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Sunshine At Schools in Salford With New Energy Scheme



A Partington community centre as well as three schools in Salford and are to be fitted with solar PV panels after a community share offer reached its fundraising target.

Primrose Hill Primary in Ordsall, Irlam Primary School and Fiddlers Lane Community Primary School will all be fitted out with solar panels this summer. The Fuse community centre in Partington will also have solar panels installed later this year.

The sites will benefit from lower electricity bills as a result of the clean energy being generated from their rooftops.

The environmentally friendly scheme expects to save 50 tonnes of carbon emissions in the first year alone.

A total of £186k was needed to fund the scheme, which was raised through a community share offer. Members were invited to invest in the scheme from as little as £100.

Any profits from the generation of electricity will be ploughed back into a community fund, which is then used to support eco-friendly projects.

The sites will also be used to teach young people about climate change and the benefits of renewable energy and energy efficiency.

The scheme is run by volunteers who have set up community benefit societies – Greater Manchester Community Renewables (GMCR) and Moss Community Energy.

They received grants to develop the project from Department of Energy and Climate Change’s Urban Community Energy Fund and Unicorn Grocery, based in Chorlton, Manchester.

Ali Abbas, Director of GMCR, said:

This is a fantastic achievement. We would like to thank everyone who has supported us to get to this point. We were oversubscribed with share applications, which is incredible.

“If people are interested in supporting community energy then there are a number of schemes across Greater Manchester that are currently looking for investment.”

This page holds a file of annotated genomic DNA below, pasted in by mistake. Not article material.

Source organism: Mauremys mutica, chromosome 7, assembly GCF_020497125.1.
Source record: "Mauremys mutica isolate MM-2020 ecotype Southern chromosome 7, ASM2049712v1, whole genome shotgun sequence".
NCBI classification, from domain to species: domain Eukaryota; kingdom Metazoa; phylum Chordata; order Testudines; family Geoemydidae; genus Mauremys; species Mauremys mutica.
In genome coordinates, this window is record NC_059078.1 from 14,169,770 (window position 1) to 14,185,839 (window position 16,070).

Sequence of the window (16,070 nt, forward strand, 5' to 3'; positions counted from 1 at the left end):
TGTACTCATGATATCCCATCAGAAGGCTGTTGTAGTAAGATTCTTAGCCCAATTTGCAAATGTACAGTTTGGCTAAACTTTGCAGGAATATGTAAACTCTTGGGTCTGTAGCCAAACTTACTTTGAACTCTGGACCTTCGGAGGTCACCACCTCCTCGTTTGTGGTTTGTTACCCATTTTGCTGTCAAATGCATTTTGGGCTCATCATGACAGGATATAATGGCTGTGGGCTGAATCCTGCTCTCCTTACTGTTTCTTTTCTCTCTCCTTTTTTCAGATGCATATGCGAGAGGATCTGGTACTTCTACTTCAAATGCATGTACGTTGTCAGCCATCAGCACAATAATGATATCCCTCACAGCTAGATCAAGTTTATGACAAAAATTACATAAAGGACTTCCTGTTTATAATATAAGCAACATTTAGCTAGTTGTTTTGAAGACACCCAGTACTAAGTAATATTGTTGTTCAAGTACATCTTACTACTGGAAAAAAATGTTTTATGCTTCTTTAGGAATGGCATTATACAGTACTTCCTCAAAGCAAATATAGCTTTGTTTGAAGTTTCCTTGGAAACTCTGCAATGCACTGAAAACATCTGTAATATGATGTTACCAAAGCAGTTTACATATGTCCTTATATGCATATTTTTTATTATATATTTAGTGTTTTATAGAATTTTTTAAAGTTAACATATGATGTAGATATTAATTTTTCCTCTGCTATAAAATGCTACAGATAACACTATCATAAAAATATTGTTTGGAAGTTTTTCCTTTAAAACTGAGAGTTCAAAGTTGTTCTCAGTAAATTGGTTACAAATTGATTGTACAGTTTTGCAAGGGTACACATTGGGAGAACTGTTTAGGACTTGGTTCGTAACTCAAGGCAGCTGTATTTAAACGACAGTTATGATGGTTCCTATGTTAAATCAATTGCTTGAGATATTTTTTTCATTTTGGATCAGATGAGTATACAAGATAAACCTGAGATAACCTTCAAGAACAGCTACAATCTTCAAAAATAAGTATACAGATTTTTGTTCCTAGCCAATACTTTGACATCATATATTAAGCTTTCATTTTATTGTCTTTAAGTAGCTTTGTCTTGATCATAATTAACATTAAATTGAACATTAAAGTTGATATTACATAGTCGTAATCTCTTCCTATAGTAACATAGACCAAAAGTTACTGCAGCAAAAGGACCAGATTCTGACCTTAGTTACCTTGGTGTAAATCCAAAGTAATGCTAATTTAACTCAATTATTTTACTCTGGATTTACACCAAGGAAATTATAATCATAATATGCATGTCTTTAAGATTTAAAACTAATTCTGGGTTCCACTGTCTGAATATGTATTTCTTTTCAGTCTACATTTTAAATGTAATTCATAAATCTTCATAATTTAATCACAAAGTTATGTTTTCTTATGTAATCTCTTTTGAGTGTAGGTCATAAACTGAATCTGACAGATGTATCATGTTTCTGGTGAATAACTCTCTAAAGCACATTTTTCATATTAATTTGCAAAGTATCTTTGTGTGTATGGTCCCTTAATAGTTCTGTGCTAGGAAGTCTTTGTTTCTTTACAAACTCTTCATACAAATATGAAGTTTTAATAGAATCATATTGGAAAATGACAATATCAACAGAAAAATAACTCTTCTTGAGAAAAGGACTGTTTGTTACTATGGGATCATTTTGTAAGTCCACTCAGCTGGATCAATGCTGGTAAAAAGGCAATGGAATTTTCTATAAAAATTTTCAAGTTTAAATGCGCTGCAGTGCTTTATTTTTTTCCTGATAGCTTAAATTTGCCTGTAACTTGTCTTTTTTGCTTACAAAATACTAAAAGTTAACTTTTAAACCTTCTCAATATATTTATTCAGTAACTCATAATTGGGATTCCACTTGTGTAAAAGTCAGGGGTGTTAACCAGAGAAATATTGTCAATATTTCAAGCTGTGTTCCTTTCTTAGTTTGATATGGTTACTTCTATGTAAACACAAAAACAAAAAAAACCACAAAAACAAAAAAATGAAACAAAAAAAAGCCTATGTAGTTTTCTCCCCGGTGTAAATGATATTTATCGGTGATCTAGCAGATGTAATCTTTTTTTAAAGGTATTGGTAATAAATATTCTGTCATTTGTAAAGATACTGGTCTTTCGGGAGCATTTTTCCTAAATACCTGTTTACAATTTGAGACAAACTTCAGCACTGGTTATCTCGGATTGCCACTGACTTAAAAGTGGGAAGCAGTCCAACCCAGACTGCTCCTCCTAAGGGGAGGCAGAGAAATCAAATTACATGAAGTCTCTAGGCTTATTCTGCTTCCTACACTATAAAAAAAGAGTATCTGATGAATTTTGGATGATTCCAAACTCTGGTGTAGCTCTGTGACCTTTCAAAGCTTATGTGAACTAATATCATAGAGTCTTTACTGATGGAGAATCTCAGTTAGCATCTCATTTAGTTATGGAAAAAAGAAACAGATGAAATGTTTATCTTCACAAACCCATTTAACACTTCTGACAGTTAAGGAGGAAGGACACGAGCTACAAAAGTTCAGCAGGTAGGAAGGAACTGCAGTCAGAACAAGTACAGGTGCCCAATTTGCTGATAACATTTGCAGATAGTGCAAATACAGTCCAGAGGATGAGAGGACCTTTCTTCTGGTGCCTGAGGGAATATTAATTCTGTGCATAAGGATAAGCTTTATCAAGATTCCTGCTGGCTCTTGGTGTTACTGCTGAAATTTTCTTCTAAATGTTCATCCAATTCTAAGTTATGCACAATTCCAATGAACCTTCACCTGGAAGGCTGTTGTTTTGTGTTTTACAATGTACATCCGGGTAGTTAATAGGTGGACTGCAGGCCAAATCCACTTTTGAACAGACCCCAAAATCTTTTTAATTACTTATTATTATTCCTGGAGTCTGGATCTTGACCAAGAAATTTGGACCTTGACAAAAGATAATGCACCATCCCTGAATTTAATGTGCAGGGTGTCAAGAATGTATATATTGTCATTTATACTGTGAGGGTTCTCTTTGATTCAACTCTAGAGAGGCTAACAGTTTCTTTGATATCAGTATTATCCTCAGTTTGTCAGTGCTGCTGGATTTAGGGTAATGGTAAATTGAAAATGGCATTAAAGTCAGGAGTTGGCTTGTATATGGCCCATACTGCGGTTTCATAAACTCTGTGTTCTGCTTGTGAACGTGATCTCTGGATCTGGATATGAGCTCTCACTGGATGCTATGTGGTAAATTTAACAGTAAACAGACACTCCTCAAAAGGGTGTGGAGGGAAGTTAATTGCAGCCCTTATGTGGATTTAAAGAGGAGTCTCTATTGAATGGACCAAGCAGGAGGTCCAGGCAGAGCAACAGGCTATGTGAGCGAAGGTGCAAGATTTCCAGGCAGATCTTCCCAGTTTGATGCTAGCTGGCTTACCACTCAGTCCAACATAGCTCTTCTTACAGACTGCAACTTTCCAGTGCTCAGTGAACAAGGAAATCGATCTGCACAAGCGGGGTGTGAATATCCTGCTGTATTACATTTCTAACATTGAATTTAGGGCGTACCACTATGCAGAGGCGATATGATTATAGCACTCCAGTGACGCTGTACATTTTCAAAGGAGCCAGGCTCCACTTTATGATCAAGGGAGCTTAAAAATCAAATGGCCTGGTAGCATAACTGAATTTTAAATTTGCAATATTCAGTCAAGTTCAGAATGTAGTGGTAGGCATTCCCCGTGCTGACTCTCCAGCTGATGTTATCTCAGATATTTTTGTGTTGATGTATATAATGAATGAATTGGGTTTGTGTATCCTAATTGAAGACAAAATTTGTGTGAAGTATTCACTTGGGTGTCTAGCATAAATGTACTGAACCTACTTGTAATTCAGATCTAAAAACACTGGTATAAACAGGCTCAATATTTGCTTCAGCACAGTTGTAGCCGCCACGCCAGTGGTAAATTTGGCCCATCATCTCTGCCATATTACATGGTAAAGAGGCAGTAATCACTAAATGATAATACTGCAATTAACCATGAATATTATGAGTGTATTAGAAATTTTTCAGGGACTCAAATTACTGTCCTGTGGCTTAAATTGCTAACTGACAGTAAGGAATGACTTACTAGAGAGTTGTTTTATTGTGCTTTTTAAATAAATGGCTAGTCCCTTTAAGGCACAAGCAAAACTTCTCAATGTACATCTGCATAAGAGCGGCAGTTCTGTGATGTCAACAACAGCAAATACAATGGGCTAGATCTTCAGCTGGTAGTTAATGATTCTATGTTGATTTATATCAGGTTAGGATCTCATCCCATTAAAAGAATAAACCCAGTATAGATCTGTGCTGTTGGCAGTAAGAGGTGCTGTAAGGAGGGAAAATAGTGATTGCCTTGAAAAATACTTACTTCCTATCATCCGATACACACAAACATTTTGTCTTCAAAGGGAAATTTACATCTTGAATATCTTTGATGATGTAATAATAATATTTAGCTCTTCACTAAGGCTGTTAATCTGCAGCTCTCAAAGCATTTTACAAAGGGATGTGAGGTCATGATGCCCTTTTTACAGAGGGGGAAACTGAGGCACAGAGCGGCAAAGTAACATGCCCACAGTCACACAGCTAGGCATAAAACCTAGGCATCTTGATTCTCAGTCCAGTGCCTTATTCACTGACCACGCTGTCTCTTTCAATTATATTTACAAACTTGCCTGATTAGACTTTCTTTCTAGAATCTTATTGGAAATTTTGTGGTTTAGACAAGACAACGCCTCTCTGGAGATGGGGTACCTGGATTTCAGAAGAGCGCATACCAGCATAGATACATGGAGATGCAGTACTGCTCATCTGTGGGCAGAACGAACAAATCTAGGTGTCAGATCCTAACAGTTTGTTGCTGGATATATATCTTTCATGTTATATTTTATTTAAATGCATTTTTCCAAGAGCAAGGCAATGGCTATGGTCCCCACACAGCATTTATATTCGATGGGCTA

NPS Solar, based in Oldham, are contracted to carry out the work. Ben Nuttall from NPs said: “NPS Solar is proud to have won the contract to work on this community energy project.

Not only will installing solar panels generate more green electricity, it will also generate awareness of the benefits of renewable energy within the local community.

“We are pleased that this project is not just about saving money, but also about helping the next generation see renewables as part of everyday life.”

Find out more about Greater Manchester Community Energy Pledge at :

The community energy projects :

Community Energy GM is made up of 18 organisations including Deeplish Community Centre in Rochdale, Hulme Community Garden Centre and Disability Stockport. They are all raising funds to install solar panels, which will cut carbon, boost budgets and benefit local residents.

Oldham Community Power is working with Oldham Council to install solar panels on the roofs of schools and community centres. Their mission is to ensure that Oldham’s young people have the opportunity to get involved in the renewable energy sector. Oldham Community Power is also working with the Government on a new community energy apprenticeship standard.

Moss Community Energy has been fundraising to install solar panels on Fiddlers Lane Primary School in Irlam. It aims to install renewable energy in Salford, which will generate an income to work for community benefit and education and to support people in fuel poverty to control energy production and usage

Greater Manchester Community Renewables launched a share issue to fund the installation of solar panels on three primary schools – Primrose Hill in Ordsall, Irlam Primary and Fiddlers Lane (in partnership with Moss Community Energy) – and The Fuse, a community hub in Partington. As well as saving money on their bills and reducing carbon emissions, GMCR will also provide its partners with educational support, and surpluses will be used to fund eco-friendly projects in the local area.

St John’s Sunshine is a voluntary community group in Old Trafford, which is harnessing the energy generated from the sun for the benefit of the community. Having installed solar panels on the roof of the church the profits generated from the Feed in Tariff are then used for community projects.

Bury Community Hydro is a team of four environmental activists from the Bury area who have come together to build an Archimedes screw turbine on the River Irwell at Chamberhall. The hydro plant will be community owned and run, and will supply clean, renewable electricity to local emergency services headquarters. The co-op already has over 30 Pioneer members and will be launching its main share issue over the coming months.

Biomass Energy Co-op is looking for members to support a project, which will achieve exciting advances in a new green technology for the UK market. With your help, BEC plans to provide biomass energy solutions that promote the sustainable use of waste products for heat and micro-power generation.



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